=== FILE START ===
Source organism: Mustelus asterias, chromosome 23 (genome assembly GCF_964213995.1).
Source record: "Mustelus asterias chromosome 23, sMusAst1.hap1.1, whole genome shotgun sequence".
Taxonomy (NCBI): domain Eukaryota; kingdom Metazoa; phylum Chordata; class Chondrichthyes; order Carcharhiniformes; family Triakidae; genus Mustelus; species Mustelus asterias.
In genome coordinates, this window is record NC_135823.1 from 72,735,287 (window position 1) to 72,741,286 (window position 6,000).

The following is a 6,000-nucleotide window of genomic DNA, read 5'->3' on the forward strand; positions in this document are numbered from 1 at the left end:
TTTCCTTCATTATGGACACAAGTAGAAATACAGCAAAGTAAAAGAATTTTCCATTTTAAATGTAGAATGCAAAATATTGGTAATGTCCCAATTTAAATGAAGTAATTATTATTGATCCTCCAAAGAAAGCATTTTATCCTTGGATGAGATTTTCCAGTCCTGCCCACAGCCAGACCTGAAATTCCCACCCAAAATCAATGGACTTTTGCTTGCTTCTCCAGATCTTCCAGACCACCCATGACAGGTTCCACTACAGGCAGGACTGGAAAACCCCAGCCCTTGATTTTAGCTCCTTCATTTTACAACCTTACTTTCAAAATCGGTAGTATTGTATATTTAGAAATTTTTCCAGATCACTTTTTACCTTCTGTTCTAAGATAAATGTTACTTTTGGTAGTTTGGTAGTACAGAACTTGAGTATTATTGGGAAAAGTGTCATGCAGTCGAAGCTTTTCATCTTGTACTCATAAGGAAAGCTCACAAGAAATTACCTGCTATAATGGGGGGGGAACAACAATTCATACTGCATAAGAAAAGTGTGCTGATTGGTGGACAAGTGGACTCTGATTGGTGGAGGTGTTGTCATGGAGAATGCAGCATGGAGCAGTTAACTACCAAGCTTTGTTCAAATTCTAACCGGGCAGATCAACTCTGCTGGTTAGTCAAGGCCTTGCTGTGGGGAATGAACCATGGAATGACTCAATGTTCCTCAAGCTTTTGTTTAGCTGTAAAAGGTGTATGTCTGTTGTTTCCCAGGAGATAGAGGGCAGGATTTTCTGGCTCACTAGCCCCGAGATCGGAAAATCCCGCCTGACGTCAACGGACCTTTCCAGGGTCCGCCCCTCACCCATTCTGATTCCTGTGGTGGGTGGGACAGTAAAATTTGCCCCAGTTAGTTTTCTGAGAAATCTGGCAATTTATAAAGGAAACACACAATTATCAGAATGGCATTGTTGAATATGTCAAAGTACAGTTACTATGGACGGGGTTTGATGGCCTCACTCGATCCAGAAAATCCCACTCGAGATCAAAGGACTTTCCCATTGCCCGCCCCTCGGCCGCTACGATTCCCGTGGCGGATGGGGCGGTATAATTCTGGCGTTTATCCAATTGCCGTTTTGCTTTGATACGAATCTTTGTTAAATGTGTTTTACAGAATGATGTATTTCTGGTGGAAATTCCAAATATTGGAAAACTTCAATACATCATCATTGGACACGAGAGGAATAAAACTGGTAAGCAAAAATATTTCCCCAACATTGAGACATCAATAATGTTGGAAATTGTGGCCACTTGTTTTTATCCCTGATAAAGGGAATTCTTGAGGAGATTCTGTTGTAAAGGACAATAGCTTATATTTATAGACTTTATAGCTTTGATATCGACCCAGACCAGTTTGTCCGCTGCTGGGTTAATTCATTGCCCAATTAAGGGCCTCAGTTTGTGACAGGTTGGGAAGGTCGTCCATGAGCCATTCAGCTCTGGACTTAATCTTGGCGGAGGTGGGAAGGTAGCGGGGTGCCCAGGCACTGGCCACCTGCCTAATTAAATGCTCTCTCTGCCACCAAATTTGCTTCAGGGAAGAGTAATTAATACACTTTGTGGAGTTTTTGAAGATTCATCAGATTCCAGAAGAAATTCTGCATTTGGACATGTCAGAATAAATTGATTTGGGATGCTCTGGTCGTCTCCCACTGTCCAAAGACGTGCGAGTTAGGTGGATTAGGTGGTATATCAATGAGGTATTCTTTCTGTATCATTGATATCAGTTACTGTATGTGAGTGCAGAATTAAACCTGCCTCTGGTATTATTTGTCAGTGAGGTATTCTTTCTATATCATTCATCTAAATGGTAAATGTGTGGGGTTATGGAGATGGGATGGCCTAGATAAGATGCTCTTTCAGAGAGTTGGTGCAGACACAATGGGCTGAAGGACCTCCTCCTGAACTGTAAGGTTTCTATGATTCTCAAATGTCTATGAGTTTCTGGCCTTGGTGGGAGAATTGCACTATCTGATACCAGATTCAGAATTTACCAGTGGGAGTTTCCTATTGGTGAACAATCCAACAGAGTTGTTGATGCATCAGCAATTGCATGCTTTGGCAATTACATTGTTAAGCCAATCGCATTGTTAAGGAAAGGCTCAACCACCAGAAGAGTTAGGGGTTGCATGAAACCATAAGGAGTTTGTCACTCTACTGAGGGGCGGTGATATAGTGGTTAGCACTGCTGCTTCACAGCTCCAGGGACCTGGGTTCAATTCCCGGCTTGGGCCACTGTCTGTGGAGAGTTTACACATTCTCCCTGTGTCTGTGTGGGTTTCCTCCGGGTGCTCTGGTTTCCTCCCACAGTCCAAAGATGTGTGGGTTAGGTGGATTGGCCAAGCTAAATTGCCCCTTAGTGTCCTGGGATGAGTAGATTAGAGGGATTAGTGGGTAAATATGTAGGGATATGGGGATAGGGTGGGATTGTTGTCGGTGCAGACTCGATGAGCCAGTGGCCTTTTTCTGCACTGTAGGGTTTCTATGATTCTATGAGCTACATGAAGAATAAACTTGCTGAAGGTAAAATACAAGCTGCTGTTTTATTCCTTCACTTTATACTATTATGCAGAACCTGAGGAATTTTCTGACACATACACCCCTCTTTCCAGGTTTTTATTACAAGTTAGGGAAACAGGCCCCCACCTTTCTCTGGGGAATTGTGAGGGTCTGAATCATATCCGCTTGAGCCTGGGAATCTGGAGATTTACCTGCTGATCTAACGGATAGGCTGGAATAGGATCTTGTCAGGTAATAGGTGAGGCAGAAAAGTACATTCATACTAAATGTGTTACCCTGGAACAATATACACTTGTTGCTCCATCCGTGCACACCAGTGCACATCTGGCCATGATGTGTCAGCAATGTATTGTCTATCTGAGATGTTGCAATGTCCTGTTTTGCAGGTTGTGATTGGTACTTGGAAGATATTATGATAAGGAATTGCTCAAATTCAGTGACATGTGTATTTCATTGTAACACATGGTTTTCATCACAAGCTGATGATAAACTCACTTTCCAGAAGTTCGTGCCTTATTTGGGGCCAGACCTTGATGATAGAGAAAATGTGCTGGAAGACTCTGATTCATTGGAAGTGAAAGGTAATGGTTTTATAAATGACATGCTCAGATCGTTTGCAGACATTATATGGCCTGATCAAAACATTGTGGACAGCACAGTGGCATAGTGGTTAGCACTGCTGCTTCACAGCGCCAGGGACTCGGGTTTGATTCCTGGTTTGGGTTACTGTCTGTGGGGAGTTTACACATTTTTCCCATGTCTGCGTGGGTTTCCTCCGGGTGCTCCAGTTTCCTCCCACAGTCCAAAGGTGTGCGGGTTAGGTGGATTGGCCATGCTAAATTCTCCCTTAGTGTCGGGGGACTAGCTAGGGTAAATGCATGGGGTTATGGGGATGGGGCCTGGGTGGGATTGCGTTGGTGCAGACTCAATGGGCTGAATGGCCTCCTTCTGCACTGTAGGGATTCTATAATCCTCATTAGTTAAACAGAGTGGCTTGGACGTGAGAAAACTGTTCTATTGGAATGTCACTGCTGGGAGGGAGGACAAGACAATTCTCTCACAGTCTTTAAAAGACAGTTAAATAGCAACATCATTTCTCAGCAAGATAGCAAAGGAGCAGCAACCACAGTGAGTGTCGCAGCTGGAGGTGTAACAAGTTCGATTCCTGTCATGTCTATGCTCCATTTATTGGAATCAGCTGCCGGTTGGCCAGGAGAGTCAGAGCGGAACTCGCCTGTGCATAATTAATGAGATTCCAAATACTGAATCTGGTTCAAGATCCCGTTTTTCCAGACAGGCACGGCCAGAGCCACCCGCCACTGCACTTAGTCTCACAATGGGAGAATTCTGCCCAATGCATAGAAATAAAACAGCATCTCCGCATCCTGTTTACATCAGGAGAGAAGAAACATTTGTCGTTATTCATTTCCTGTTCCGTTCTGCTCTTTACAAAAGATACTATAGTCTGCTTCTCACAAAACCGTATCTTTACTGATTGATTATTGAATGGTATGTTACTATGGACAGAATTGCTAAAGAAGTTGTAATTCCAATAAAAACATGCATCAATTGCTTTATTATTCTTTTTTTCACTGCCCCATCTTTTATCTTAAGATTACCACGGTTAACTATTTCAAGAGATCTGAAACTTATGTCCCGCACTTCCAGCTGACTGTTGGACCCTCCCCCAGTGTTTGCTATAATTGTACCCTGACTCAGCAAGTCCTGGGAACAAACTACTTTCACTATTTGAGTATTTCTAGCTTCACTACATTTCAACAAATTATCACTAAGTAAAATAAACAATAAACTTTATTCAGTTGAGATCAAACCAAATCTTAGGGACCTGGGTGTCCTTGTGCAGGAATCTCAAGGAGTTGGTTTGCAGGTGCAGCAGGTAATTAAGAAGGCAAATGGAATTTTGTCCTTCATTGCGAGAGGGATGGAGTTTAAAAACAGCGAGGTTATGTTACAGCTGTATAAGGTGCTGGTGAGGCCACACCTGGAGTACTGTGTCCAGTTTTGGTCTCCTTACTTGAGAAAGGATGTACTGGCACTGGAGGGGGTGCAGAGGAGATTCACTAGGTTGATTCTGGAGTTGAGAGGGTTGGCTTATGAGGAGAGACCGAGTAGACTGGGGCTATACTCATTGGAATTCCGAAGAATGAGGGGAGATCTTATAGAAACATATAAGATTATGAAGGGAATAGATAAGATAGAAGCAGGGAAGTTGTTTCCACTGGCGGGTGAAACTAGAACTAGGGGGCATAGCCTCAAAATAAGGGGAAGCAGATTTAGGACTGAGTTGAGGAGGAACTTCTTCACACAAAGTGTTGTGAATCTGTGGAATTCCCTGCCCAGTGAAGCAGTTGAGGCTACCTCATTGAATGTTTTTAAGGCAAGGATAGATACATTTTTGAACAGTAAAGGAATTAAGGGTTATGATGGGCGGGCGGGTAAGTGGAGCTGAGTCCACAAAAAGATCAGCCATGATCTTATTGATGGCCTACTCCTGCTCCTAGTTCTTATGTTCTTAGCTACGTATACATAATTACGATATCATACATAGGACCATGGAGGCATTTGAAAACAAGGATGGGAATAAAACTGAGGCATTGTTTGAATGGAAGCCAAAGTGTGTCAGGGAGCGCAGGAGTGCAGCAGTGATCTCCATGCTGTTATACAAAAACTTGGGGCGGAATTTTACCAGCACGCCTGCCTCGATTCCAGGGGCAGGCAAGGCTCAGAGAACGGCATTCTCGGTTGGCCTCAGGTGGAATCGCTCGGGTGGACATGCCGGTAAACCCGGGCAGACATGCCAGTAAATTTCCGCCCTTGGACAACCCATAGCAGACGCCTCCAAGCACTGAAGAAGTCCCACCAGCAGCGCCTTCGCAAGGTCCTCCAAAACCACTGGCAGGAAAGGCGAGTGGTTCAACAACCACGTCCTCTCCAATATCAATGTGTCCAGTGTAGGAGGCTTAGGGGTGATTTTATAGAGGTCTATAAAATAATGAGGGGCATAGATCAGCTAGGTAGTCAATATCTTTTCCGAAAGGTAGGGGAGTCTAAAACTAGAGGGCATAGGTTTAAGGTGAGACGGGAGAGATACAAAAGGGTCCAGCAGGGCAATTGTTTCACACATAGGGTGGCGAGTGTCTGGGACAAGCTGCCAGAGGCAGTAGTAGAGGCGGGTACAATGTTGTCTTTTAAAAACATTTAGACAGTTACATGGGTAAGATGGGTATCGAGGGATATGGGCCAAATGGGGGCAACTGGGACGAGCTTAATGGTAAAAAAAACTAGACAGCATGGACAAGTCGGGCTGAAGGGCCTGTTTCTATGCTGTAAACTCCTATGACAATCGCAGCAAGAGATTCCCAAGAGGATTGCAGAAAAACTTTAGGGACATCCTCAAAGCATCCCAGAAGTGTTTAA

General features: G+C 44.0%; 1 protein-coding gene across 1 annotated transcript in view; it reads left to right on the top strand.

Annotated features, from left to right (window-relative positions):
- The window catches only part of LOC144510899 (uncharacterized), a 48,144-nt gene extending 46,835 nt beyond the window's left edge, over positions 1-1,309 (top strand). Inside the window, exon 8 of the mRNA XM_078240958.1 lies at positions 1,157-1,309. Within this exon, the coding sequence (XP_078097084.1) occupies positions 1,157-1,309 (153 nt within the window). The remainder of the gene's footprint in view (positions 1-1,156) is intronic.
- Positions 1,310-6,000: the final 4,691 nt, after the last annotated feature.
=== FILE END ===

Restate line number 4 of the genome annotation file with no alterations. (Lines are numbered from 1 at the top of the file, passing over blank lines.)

In genome coordinates, this window is record NC_135823.1 from 72,735,287 (window position 1) to 72,741,286 (window position 6,000).